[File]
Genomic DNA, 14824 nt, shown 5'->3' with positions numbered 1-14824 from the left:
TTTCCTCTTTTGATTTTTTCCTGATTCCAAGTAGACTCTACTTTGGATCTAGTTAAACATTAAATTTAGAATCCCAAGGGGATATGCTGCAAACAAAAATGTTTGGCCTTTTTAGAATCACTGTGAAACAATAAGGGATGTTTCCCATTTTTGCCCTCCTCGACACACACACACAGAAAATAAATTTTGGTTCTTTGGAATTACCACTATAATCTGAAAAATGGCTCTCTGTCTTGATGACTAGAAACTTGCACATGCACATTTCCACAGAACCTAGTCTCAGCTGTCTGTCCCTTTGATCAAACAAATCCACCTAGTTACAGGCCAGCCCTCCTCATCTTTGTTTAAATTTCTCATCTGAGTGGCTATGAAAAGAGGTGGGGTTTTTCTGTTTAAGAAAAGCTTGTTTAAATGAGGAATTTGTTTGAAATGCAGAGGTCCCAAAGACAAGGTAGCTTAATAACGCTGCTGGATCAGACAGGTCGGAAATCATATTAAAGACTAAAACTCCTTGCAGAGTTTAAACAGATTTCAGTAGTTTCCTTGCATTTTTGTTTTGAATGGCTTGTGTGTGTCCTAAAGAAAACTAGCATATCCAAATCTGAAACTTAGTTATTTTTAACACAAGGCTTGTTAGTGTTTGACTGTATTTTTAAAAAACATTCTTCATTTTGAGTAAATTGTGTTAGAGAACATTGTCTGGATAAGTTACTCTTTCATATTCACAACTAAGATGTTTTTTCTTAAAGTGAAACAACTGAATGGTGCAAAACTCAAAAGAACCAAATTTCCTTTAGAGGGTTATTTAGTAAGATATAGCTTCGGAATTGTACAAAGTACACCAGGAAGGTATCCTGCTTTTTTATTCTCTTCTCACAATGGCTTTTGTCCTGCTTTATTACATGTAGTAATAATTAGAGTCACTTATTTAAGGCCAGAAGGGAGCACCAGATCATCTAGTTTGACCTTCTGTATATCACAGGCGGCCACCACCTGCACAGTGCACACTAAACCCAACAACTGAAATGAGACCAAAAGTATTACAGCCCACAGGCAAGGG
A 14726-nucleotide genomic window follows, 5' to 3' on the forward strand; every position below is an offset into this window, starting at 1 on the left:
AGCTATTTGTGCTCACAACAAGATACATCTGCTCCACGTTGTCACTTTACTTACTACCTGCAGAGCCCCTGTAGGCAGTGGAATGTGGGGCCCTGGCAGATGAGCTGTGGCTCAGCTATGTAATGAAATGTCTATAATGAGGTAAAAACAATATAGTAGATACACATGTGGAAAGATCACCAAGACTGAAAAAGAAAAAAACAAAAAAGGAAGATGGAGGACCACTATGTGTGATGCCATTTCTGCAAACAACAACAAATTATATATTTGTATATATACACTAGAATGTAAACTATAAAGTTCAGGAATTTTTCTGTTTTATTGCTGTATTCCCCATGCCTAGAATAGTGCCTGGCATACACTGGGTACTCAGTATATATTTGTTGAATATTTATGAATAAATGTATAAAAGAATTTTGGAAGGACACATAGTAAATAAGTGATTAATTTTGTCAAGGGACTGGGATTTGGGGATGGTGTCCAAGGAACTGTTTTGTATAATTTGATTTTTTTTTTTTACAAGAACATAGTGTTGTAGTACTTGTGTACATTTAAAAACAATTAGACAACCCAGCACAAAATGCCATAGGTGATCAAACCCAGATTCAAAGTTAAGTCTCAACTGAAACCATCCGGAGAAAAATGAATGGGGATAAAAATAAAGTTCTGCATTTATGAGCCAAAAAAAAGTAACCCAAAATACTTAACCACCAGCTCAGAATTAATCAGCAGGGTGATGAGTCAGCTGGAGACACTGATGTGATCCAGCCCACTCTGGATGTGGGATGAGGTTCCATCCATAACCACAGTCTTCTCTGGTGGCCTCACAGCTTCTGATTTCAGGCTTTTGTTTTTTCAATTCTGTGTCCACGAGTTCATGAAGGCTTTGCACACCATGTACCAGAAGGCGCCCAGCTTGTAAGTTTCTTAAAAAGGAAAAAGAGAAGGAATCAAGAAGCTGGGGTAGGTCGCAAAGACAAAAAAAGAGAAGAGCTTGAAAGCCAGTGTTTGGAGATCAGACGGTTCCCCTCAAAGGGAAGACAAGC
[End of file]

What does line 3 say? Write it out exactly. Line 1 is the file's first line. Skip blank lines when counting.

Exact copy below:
A 14726-nucleotide genomic window follows, 5' to 3' on the forward strand; every position below is an offset into this window, starting at 1 on the left: